The scene was commonplace, therefore easy not to notice in a normal world – which this wasn’t, but situational blinders are persistent. Just small freight at the back entrance of a supermarket. Only one person visible at a time. Lots of authorized pickups look like this.
They were lifting camping supplies, with the management’s permission and acceptance of responsibility, written and neighbor-witnessed. Readiness stuff, transported in amounts that wouldn’t result in a major infraction if intercepted. Any one load, any one action could be easily mistaken, or explained within the realm of the forgivable. Gretz had been triple-timing on extra errands. He felt motivated. He will sleep, a lot, soon.
People hadn’t pinged back to Kinetryx in a little while. He went in through the back door to check on things, and bumped into his three cohorts, unusually clustered right there. He patted them forward and emerged through them to see what had them stunned. Someone had dropped a spaceship onto the shelves in the center of the supermarket – without dropping it through the intact ceiling. It was a very familiar spaceship, looking a lot newer!
The locals who were working with him muttered in apologetic shock. “Nobody saw it appear,” said one. “I was the first to see it coming in on this lap, and it was just there already.”
“Don’t be too alarmed,” Gretz tentatively soothed, “they might be—“
“FRIENDS!” Wendel burst out of the people door in the side of Drift X, arms upraised and waving the way she would greet him across an airlot. “What could be more important than friends on a day like today?” Her steps as she walked toward Gretz over the supermarket rubble looked a little wavy. Leiv popped his head out of the door, grinning as large as his lady.
“Wendel, have you… slept?” Nevertheless, he opened his arms to receive the hug.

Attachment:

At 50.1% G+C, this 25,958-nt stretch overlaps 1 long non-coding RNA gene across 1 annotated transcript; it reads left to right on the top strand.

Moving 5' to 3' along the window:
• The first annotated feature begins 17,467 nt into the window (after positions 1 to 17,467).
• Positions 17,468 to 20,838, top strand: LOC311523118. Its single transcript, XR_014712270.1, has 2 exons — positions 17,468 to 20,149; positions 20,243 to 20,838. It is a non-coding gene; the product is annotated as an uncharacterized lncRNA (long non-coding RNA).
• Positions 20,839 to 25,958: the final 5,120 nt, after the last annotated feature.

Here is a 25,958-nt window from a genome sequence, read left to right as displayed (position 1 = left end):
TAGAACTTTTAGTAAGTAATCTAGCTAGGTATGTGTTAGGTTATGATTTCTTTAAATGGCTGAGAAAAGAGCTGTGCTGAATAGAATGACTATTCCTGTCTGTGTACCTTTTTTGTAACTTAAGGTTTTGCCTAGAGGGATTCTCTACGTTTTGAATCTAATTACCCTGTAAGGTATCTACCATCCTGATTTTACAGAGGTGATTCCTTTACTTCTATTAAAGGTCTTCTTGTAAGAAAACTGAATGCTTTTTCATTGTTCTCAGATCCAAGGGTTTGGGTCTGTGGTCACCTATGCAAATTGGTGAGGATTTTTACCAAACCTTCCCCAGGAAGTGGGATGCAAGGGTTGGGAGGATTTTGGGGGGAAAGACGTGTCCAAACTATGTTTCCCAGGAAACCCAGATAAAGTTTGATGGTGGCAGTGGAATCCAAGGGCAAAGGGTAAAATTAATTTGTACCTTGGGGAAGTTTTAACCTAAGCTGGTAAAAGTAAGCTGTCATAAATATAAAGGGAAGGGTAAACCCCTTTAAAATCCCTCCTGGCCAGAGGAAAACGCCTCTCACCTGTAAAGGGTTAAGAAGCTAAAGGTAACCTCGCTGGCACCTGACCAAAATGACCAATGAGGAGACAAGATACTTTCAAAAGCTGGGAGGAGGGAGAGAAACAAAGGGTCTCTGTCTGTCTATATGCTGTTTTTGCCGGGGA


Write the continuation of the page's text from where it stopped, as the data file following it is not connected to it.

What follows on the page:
She sighed happily as she gave him a big squeeze. “Time is different right now. I’m fiiine! And you’re fine! Isn’t that just fine?”
“It is, it is. It’s very fine with me.” He glanced around and looked back at his collaborators. “But if it’s me you’re looking for, we could probably let these folks go home so they don’t need to get any more mixed up in this than they already are.”
“Oh!” It dawned on Wendel that the entire situation looked compromising. “Yes, of course you can go home.” She addressed them sympathetically, as though they’d all had a long day at work together. “It’s not like we’re going to make them come with us,” shooting this to Gretz in a classic Starweaver aside. They looked relieved, but they stuck around for Gretz.
“Is there somewhere you want me to go with you?” This might be important, judging by the moment.
“Well… We’re here to see you. And we can’t exactly stay here.” Wendel pointed a finger to the corners of the store. “Do you think those cameras are working?”
“No, they aren’t. Where do you want to go?”
“Where should we go?” Wendel’s returned question was followed by a confused silence.
Gretz suddenly noticed three people outside the ship who weren’t there just a moment ago. Leiv was still peering mischievously from the hatchway. There was a woman in profusively flowing sunset raiment; a bobbling silken checkered harlequin; and a ballcap mechanic suited and covered in grease and debris from head to toe. They appeared in human dimensions, but like images stretched and adjusted to appear so. This exact sense of strangeness corroborated the rumors that Gretz had heard floating around. “Oh, you’re with – I’ve been hearing about them. Kay-Oh-Shee? People can’t stop talking about them. I didn’t even see them there till…” He trailed off trying to think of what happened to make them appear.
The harlequin peered at him half-bowing, approaching to speak in precise language. “You must have finally tipped in favor of the notion that we are possible, when faced with this impossibility. We are not perceivable to those who close their windows of perception. Our visibility is susceptible to the valency of the observer, as opposed to our essential existence, which is not.” They directed some attention to the other humans at the door. “It is so unfortunate that your leadership has been responding to renewed awareness of our existence with such stringency and hostility; though we Kao-Sidhe are but a part of these unfolding events.” The harlequin turned a nod back to Gretz. “I can see that you’re ameliorating the situation for your neighbors.”
“We’re managing. Myself, I’ve had neither quarrel nor involvement with Kao-Sidhe.”
“You have now! I am the Jiggler. Hello, Gretz Manoukian. Your friend Wendel gave us your full name, it helped us find you.”
“Yes… that actually is what full names do.” Gretz peered back at the harlequin as though they were familiar in some way. “Hello, Jiggler.”